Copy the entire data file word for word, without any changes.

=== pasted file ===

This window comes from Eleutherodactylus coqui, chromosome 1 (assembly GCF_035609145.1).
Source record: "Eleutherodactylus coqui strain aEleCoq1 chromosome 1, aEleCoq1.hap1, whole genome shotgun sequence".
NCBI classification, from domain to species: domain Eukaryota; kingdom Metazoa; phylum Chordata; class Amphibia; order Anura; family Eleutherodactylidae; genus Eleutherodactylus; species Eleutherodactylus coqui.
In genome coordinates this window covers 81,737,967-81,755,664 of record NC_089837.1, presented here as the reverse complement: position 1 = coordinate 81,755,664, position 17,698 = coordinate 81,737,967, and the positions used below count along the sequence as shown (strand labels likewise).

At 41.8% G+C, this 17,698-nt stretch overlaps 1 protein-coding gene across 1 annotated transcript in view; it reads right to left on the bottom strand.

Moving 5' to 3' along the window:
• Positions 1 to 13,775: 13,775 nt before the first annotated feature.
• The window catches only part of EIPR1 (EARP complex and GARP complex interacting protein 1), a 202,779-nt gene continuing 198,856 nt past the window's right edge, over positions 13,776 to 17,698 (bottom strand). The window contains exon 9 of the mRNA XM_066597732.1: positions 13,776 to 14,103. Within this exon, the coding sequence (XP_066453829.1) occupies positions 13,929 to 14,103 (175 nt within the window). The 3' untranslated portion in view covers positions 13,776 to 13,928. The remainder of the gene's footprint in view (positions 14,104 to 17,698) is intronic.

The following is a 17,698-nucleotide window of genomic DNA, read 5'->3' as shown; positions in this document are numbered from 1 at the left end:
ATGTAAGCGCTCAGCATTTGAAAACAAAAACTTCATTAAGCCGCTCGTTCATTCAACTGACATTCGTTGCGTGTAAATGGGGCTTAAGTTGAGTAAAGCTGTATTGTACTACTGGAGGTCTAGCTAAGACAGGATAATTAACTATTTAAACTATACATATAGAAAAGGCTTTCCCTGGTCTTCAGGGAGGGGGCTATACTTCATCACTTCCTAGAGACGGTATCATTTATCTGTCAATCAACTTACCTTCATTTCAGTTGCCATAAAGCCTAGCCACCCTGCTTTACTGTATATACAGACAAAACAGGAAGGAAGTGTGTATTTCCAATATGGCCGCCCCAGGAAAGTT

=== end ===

This window comes from Eleutherodactylus coqui, chromosome 1 (assembly GCF_035609145.1).
Source record: "Eleutherodactylus coqui strain aEleCoq1 chromosome 1, aEleCoq1.hap1, whole genome shotgun sequence".
NCBI classification, from domain to species: domain Eukaryota; kingdom Metazoa; phylum Chordata; class Amphibia; order Anura; family Eleutherodactylidae; genus Eleutherodactylus; species Eleutherodactylus coqui.
In genome coordinates this window covers 81,737,967-81,755,664 of record NC_089837.1, presented here as the reverse complement: position 1 = coordinate 81,755,664, position 17,698 = coordinate 81,737,967, and the positions used below count along the sequence as shown (strand labels likewise).

At 41.8% G+C, this 17,698-nt stretch overlaps 1 protein-coding gene across 1 annotated transcript in view; it reads right to left on the bottom strand.

Moving 5' to 3' along the window:
• Positions 1 to 13,775: 13,775 nt before the first annotated feature.
• The window catches only part of EIPR1 (EARP complex and GARP complex interacting protein 1), a 202,779-nt gene continuing 198,856 nt past the window's right edge, over positions 13,776 to 17,698 (bottom strand). The window contains exon 9 of the mRNA XM_066597732.1: positions 13,776 to 14,103. Within this exon, the coding sequence (XP_066453829.1) occupies positions 13,929 to 14,103 (175 nt within the window). The 3' untranslated portion in view covers positions 13,776 to 13,928. The remainder of the gene's footprint in view (positions 14,104 to 17,698) is intronic.

The following is a 17,698-nucleotide window of genomic DNA, read 5'->3' as shown; positions in this document are numbered from 1 at the left end:
ATGTAAGCGCTCAGCATTTGAAAACAAAAACTTCATTAAGCCGCTCGTTCATTCAACTGACATTCGTTGCGTGTAAATGGGGCTTAAGTTGAGTAAAGCTGTATTGTACTACTGGAGGTCTAGCTAAGACAGGATAATTAACTATTTAAACTATACATATAGAAAAGGCTTTCCCTGGTCTTCAGGGAGGGGGCTATACTTCATCACTTCCTAGAGACGGTATCATTTATCTGTCAATCAACTTACCTTCATTTCAGTTGCCATAAAGCCTAGCCACCCTGCTTTACTGTATATACAGACAAAACAGGAAGGAAGTGTGTATTTCCAATATGGCCGCCCCAGGAAAGTT